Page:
YubiKey was a natural hardware token to use for this research because it’s so easy to use. I can introduce students to security problems, provide a solution like YubiKey, then measure what kind of adoption we see as we move through the semester.
Q: What are some of the main takeaways from your current research?
A: There are many themes that appear in the data, but here are a few of them:
- Time and resource cost are key to adoption. If a user believes that learning a new process is going to cost them a lot of time, the chances of adoption and continued use are very low. There’s often a disconnect between what the developer thinks is a significant time cost and the user’s perception. So cutting set up time is a must. There’s also a big difference on what someone does voluntarily versus if it’s a company mandate. If there’s a mandate, and an employee is getting paid to do it, they will put in the time. But you’ll probably still get low rates of continuous usage because it’s still perceived as having a high time cost.
- Articulate the threat clearly. The threat should be made personal for a user. You have to take the time to explain in a detailed and personal way, here’s the threat, and here’s why you make a good target for an attacker. Once there’s a good understanding of the threat because it’s been articulated well, that’s when you give the tools to do something about it.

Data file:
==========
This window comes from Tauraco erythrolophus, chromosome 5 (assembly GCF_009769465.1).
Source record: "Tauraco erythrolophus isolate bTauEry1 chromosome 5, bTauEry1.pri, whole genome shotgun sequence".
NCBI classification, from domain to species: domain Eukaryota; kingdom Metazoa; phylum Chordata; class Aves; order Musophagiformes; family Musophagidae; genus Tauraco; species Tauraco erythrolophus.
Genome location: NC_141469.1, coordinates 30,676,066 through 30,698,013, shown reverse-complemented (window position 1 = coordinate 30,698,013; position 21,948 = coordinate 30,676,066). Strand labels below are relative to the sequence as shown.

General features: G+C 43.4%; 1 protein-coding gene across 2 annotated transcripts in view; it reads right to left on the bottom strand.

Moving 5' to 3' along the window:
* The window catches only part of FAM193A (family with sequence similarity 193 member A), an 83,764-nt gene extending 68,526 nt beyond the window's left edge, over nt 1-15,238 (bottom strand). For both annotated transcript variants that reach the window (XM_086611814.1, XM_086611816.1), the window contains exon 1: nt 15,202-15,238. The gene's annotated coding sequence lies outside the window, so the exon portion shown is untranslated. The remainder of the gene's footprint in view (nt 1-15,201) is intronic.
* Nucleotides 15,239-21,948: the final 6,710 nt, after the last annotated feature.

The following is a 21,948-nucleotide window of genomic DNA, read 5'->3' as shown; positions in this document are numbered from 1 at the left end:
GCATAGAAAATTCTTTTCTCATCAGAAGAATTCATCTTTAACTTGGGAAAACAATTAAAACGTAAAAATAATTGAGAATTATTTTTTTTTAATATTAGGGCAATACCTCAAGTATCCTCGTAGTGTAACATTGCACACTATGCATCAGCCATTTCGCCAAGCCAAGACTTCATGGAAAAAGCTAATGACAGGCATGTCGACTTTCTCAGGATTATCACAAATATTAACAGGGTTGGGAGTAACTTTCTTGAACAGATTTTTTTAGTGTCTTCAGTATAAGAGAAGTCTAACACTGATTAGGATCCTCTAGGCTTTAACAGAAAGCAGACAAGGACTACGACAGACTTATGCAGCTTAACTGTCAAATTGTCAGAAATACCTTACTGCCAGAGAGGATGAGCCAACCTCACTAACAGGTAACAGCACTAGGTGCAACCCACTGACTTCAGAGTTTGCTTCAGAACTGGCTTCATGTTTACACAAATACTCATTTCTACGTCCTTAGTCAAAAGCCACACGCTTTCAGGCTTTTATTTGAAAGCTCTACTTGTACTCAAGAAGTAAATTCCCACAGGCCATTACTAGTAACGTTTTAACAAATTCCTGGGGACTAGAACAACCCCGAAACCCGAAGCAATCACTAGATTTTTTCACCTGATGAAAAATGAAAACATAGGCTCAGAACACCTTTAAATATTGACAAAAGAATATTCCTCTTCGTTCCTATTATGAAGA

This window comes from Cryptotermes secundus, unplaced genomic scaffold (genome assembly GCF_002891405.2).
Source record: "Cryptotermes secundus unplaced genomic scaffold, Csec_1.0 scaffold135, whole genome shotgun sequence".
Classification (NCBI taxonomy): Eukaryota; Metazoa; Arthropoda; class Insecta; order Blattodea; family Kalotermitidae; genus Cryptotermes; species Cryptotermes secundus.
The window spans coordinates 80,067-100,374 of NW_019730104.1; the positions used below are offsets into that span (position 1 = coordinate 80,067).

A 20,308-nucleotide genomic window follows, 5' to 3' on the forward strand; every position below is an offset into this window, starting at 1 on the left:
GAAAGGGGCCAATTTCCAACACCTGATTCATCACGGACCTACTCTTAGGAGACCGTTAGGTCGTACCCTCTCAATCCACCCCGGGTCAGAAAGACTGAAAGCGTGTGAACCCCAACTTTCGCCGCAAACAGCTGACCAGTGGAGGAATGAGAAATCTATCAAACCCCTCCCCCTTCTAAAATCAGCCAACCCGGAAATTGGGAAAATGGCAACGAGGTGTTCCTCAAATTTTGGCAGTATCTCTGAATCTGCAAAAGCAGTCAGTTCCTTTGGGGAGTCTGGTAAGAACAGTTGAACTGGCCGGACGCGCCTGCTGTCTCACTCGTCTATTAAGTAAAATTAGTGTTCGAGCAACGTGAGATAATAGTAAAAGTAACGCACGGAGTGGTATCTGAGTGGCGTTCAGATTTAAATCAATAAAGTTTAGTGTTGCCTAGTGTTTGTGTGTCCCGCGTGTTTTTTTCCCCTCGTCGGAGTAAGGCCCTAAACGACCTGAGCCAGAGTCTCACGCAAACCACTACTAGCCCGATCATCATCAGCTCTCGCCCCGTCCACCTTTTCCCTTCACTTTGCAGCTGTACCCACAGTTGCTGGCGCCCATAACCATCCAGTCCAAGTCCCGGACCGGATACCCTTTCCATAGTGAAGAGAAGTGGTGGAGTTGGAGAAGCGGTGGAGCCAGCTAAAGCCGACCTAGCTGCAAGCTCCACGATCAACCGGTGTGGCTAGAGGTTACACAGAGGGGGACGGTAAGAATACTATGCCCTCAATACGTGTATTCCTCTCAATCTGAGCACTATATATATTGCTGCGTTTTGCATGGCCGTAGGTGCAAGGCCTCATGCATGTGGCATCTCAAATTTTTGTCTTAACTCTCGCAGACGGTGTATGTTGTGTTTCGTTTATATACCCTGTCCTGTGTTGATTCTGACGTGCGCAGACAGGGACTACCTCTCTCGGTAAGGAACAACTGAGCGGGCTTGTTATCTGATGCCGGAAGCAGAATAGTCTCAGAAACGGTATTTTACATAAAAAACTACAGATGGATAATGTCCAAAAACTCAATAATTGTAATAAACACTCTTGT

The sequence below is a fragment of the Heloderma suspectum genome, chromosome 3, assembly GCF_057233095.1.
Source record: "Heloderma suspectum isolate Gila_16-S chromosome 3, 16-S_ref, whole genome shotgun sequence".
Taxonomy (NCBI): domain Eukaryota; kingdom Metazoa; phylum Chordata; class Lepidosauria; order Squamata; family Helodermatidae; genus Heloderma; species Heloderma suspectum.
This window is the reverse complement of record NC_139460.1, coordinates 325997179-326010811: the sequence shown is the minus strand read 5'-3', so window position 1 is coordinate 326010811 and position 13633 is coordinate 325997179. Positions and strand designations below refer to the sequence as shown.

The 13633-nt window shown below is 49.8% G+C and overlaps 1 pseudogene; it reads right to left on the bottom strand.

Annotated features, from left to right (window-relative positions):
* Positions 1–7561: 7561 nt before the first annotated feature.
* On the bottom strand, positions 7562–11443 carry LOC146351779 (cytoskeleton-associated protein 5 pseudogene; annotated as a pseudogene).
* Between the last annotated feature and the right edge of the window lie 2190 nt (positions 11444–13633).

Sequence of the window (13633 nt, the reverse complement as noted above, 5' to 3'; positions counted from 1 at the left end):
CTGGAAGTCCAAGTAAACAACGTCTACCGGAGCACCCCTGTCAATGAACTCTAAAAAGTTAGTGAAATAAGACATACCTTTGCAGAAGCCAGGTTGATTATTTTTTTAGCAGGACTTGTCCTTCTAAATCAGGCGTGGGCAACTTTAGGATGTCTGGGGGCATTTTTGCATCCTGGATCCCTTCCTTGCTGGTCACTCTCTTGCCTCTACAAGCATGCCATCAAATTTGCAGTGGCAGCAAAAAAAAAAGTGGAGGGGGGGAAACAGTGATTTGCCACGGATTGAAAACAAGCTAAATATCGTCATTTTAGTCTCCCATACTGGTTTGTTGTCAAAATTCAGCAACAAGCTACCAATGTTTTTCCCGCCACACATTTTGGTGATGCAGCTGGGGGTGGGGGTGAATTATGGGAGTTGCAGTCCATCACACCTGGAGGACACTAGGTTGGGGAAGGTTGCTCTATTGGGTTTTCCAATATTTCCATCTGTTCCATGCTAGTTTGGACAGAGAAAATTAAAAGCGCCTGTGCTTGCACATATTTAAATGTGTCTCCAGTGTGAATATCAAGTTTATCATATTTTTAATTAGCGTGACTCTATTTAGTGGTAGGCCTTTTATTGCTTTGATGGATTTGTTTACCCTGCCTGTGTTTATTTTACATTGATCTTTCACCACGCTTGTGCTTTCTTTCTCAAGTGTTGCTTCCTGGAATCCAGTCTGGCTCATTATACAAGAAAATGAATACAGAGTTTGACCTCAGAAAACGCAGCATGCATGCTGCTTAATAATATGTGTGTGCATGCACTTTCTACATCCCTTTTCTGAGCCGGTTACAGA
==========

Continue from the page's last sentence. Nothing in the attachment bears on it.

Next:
- Credibility of a recommendation source encourages adoption. One thing I see is a recurring theme. When someone gets advice on security, they don’t want to hear it from the vendor. They want to hear it from their social network. They want a credible testimonial. So when you want to increase adoption and acceptance among users, having a recommendation come from a source that already has established trust is key.
Q: Do the workers of the future want to be passwordless?
A: They do, but they can’t articulate why. Fundamentally they just want to use their device. No one wants to have to take a security action. “Passwordless” is contextual, you take away the process, hide it in some hashed secret key that’s salted. It’s a layer of abstraction, providing access to a resource without an actual security action being required.
There are definitely use cases where passwordless becomes a welcome advancement for both the user and the company. Because every time you implement it, you remove the risk that’s associated with poor user behavior for those passwords.
Usability is key to good security
Professor Aurigemma’s research reminds the security community that usability matters first and foremost. Whether you’re a developer building security products or a security manager implementing them, considering your users’ behaviors — which may be defined by their demographics or their jobs — is paramount.
Are the security tools or protocols you’re implementing easy to learn and use in the context of users’ day-to-day work? Is it a seamless experience rather than one they’re tempted to circumvent? In a world where users expect frictionless systems, checking the “yes” box on those questions, is a fundamental part of the security professional’s job.
Read more about how to achieve a seamless and secure passwordless experience with YubiKeys.